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In 2011, 15,056 District residents, or 2.4 percent of the entire population, were living with HIV or AIDS and 718 new cases of HIV were reported, an improvement in a city that has historically been ranked as having the highest prevalence of the disease in the nation, according to an annual report released by the mayor’s office today.

Some highlights from the 2012 District of Columbia HIV/AIDS, Hepatitis, STD and TB Epidemiology Annual Report:

  • The reported found the number of newly diagnosed HIV decreased from 1,333 new cases in 2007 to 718 in 2011, a decline of 46 percent.
  • The leading cause of HIV transmission was sexual contact between heterosexual and same-sex partners.
  • There was an 80 percent decrease in the number of HIV cases caused by injected drugs with needles, from 149 cases in 2007 (before the District’s needle-exchange program began) to 30 in 2011.
  • Blacks make up just under half of District residents, but account for more than three
    quarters (75.1%) of all HIV cases.
  • 5.4 percent of black males in the District were living with HIV in 2011, compared with  2.2 percent of white males.
  • There were no reports of a child born with the infection in 2011 and the number of deaths of people with HIV decreased by 41 percent from 2007 to 2011, from 425 to 251.
  • Similarly, the number of reports of new AIDS cases decreased by 47 percent, from 682 in 2007 to 363 in 2011.
  • There were reports of 6,584 new cases of chlamydia, 2,572 new cases of gonorrhea, and 165 new cases
    of primary and secondary syphilis reported.

Unrelated to the District report released today, the New Republic first pointed out this morning a set of interactive maps from AIDSVu (an initiative of Emory University’s public health school) that convey the grim reality that 92 percent of new HIV cases diagnosed nationally between 2008 and 2011 were located in just 25 counties.

While the widespread prevalence of the disease has impacted more than just an isolated number of neighborhoods in D.C.,  the trends aren’t all that different.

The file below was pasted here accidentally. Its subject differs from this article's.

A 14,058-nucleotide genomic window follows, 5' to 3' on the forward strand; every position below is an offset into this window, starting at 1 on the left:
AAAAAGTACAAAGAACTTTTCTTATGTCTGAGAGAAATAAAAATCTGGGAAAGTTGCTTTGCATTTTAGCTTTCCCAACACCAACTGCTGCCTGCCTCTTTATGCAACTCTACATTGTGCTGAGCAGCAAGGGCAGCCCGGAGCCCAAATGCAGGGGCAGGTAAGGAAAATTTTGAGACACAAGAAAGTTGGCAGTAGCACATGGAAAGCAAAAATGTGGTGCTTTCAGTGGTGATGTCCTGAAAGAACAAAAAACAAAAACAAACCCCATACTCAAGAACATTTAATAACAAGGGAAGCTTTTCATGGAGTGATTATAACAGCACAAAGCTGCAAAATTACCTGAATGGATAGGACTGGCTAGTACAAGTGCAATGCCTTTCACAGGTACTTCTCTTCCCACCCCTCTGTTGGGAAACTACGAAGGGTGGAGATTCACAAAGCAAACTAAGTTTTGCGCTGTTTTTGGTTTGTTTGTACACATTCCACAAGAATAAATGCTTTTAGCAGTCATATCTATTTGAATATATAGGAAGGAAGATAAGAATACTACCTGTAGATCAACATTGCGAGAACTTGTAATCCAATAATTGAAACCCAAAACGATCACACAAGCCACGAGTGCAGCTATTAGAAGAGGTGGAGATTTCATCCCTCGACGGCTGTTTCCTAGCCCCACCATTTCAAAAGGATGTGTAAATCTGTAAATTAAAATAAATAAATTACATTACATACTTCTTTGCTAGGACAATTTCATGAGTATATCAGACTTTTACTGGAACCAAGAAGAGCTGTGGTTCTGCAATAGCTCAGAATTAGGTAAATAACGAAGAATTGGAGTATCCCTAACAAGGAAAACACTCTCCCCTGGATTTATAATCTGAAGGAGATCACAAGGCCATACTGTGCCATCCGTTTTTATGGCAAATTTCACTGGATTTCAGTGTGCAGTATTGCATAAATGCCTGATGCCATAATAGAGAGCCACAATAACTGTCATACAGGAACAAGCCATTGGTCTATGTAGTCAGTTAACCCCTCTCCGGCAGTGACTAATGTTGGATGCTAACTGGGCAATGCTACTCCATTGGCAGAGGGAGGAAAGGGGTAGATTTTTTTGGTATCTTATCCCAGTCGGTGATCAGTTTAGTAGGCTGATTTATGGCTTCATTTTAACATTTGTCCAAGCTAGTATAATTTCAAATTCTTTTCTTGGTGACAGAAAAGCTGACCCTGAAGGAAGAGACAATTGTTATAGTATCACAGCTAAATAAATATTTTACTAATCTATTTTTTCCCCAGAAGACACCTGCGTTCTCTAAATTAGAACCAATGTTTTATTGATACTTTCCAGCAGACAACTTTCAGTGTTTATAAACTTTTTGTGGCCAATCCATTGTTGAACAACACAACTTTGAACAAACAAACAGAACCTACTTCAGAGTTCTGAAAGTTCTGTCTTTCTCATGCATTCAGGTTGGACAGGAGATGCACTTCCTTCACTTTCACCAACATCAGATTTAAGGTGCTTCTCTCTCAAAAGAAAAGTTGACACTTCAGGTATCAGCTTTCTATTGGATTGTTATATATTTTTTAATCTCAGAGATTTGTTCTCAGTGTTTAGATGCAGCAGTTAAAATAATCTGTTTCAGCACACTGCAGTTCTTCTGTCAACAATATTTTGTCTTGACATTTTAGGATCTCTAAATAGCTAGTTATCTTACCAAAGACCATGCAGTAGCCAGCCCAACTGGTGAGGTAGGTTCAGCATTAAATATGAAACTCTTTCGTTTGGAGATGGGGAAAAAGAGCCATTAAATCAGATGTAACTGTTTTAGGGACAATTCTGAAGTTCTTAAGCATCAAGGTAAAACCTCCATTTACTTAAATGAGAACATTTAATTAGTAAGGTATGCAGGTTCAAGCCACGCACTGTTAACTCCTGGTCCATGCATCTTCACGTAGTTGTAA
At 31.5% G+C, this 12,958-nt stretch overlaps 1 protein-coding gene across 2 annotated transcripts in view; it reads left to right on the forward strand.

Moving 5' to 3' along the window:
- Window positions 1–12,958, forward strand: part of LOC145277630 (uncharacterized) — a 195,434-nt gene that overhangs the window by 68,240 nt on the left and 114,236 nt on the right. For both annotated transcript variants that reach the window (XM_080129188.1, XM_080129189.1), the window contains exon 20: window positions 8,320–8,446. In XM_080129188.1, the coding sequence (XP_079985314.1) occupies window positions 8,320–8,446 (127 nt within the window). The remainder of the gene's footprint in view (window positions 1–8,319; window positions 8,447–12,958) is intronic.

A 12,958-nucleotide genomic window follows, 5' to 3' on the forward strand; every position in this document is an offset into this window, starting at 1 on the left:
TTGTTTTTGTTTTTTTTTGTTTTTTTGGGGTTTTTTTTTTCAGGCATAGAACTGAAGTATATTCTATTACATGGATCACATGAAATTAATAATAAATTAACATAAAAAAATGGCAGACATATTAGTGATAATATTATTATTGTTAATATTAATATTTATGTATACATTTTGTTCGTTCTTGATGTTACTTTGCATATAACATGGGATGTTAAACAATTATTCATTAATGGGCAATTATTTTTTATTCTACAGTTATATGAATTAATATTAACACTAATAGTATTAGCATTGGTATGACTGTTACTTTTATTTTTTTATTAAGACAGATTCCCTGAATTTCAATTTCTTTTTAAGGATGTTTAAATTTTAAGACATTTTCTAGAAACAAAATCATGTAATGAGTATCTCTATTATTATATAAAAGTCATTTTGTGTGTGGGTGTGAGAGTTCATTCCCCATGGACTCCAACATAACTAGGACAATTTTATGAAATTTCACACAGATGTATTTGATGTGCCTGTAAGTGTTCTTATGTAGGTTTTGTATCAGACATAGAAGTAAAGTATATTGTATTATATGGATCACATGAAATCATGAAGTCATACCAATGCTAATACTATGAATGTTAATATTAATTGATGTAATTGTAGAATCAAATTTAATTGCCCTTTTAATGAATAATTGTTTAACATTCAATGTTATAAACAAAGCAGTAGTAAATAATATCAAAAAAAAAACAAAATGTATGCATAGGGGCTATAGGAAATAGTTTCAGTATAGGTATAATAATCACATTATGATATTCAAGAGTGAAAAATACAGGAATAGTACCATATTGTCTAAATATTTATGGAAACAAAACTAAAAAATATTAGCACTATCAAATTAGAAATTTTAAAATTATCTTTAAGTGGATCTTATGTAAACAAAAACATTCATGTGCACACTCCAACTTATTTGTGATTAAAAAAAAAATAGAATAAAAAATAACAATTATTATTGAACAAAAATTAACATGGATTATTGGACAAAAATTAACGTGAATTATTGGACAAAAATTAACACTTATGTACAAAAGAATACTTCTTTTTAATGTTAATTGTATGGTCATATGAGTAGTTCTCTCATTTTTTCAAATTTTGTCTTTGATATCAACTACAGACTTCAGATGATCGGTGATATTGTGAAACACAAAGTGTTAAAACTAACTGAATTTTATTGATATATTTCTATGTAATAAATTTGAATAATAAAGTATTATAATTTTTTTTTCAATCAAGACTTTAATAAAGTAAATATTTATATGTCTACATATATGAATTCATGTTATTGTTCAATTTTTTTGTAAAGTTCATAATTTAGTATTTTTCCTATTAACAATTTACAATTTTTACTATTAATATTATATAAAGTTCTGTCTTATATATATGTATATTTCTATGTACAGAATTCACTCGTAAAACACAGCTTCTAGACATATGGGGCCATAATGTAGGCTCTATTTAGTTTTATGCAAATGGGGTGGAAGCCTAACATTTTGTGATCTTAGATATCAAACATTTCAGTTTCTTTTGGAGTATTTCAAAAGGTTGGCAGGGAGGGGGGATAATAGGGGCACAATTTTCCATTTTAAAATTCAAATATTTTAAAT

According to the AIDSVu maps, in D.C. 3,970 people were diagnosed with HIV between 2008 and 2011. AIDSVu doesn’t break down data on new diagnoses any further, but the D.C. government report shows that Ward 8 residents had the highest rate of new diagnoses in 2011. And the AIDSVu maps do break down the total number of people living with HIV and AIDS in 2010 by zip code. Some data points:

  • The 20001 zip code—-which covers the Shaw and Bloomingdale neighborhoods—-had the highest prevalence of HIV in 2010, with 3,683 people of every 100,000  living with a diagnosis, or 1,300 people.
  • The 20002 area code, covering a chunk of Ward 5, isn’t far behind, with 3,631 people of every 100,000 living with a diagnosis, or 1,659 people. Zip codes in Southeast and Southwest are seeing similar statistics.
  • The zip codes in the upper Northwest portion of the city have the lowest rates of HIV or AIDS by a long shot (not including the sparsely populated downtown areas.)
  • The 20015 area code, which covers parts of Chevy Chase and Friendship Heights, has one of the lowest HIV rates, with 416 people of every 100,000, or 53 people living with a diagnosis.

AIDSVu allows users to breakdown the HIV prevalence map further by race and socioeconomic status, and the stats show that, like the rest of the nation, poor and African-American communities are hit hardest by the disease.

Check out the maps here.

Photo via Trygve.u, Creative Commons Attribution License 2.0